Which sense would you be willing to give up? Think about that for a second. Humans have five senses: Hearing, tasting, sight, touch, and sight. Together, these senses clue you in to the world around you. For those who are born without a sense, the question of whether or not they “miss” the ability of that sense is debatable, since they have never known that sense to begin with. But what if you lost a sense halfway through life? It’s a genuine question. A genuine bit of insight into my “former life” in the military: the prospect of losing a sense was very real. A close-proximity bomb blast could leave me hearing nothing but ringing bells. Shrapnel could remove eyesight and leave me missing the world I was used to seeing. and I learned how one exists missing taste after eating some of the food they attempted to serve us during the worse of the supply convoy interruptions. That’s a bit of a joke, but think about not being able to taste a strawberry or an orange slice ever again, or missing the taste of a good steak or whiskey. Just think about that.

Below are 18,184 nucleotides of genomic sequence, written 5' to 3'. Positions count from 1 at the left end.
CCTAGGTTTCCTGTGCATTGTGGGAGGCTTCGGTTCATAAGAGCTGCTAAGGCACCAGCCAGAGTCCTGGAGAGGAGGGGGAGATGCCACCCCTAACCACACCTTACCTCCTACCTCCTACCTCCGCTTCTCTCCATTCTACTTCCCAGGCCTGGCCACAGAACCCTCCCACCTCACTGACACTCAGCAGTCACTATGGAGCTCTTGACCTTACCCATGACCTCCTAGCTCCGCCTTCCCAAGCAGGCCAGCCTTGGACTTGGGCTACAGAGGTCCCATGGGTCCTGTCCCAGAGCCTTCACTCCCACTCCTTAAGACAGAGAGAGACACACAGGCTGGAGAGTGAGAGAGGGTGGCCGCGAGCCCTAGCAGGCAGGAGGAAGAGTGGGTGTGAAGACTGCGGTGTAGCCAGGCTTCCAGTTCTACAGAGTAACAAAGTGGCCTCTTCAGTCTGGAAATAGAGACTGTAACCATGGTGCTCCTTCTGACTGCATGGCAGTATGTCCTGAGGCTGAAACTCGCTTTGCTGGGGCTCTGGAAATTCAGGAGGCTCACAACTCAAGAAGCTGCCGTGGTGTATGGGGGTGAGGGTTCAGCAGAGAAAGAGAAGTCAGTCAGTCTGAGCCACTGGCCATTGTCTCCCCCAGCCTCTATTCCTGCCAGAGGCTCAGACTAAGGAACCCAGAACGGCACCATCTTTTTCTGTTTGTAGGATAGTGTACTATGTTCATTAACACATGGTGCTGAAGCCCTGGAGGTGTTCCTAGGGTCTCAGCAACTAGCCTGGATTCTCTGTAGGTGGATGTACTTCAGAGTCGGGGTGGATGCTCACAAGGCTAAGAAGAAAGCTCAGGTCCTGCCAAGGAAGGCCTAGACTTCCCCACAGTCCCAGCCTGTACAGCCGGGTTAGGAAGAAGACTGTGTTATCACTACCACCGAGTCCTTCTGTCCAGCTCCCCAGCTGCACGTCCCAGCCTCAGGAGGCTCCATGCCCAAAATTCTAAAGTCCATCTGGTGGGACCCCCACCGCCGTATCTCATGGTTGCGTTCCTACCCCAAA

For Dr. Amit Patel, he lost sight. He lost sight completely in 2013, which not only ended his career as the driver of a first responder medical team, but his driving career, period. Not being able to drive kind of goes hand-in-hand with blindness. But Dr. Patel missed driving. He loved it. He loved the sensations, the freedoms, everything. So he reached out to Toyota of Great Britain with a request: he wanted to be able to drive again. So, Toyota helped: by strapping him into the Toyota GT86 that is used as the current Top Gear’s “Reasonably Priced Car”, on Dunsfold Aerodrome (the Top Gear Test Track) and by bringing in the help of Mark Watkins, a performance driving instructor who has worked with blind and partially sighted individuals. There were no dual controls, this is the exact car used by Top Gear. And Dr. Patel made it move…his time of 1:46.58 would put him fifth on the board.